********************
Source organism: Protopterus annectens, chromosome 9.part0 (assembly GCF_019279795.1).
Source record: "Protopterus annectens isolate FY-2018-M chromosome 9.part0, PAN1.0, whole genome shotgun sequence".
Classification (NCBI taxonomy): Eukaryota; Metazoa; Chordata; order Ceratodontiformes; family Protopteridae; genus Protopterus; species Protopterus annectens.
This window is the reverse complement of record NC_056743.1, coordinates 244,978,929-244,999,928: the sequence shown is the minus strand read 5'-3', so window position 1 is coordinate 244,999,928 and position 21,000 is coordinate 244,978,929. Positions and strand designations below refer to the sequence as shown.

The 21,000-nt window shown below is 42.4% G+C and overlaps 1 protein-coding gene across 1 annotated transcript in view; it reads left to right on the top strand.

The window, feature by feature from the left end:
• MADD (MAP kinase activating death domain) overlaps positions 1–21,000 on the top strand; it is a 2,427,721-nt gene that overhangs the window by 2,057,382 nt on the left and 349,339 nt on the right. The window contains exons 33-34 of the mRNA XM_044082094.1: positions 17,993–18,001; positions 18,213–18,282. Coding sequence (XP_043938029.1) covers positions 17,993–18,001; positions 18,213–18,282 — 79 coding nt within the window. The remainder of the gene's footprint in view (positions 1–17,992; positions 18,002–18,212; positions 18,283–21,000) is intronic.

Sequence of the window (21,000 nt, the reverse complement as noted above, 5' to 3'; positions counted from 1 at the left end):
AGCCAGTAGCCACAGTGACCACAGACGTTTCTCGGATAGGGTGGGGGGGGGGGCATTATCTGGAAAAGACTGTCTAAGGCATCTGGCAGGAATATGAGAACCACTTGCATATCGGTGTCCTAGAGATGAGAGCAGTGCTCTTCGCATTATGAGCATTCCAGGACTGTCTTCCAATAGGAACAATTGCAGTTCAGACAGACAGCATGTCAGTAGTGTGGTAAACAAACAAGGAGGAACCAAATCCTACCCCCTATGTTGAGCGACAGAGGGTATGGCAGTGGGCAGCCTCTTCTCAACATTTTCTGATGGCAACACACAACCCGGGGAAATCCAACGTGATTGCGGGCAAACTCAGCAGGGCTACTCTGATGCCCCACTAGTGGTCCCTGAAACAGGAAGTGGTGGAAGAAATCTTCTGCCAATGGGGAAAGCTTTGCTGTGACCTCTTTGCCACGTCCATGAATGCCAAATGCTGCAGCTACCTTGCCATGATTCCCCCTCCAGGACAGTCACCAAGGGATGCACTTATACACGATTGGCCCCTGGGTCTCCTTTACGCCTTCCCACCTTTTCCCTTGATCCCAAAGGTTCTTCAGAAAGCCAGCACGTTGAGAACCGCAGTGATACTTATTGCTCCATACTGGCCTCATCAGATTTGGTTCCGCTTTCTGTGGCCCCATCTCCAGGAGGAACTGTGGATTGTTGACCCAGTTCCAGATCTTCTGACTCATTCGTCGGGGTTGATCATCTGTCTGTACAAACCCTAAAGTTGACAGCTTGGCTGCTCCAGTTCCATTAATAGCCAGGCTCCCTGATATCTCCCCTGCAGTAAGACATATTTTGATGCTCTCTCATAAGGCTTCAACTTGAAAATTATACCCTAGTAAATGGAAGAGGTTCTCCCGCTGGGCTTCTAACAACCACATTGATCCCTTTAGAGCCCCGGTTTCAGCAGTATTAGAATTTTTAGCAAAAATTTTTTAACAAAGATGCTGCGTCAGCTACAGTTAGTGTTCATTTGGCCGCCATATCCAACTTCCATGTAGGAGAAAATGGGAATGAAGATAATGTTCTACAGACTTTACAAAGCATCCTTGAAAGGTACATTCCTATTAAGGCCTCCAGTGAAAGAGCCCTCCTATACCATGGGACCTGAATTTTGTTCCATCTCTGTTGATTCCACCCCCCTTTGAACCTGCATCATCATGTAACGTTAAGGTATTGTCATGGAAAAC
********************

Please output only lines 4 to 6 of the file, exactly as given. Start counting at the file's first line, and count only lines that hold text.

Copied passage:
This window is the reverse complement of record NC_056743.1, coordinates 244,978,929-244,999,928: the sequence shown is the minus strand read 5'-3', so window position 1 is coordinate 244,999,928 and position 21,000 is coordinate 244,978,929. Positions and strand designations below refer to the sequence as shown.

The 21,000-nt window shown below is 42.4% G+C and overlaps 1 protein-coding gene across 1 annotated transcript in view; it reads left to right on the top strand.

The window, feature by feature from the left end: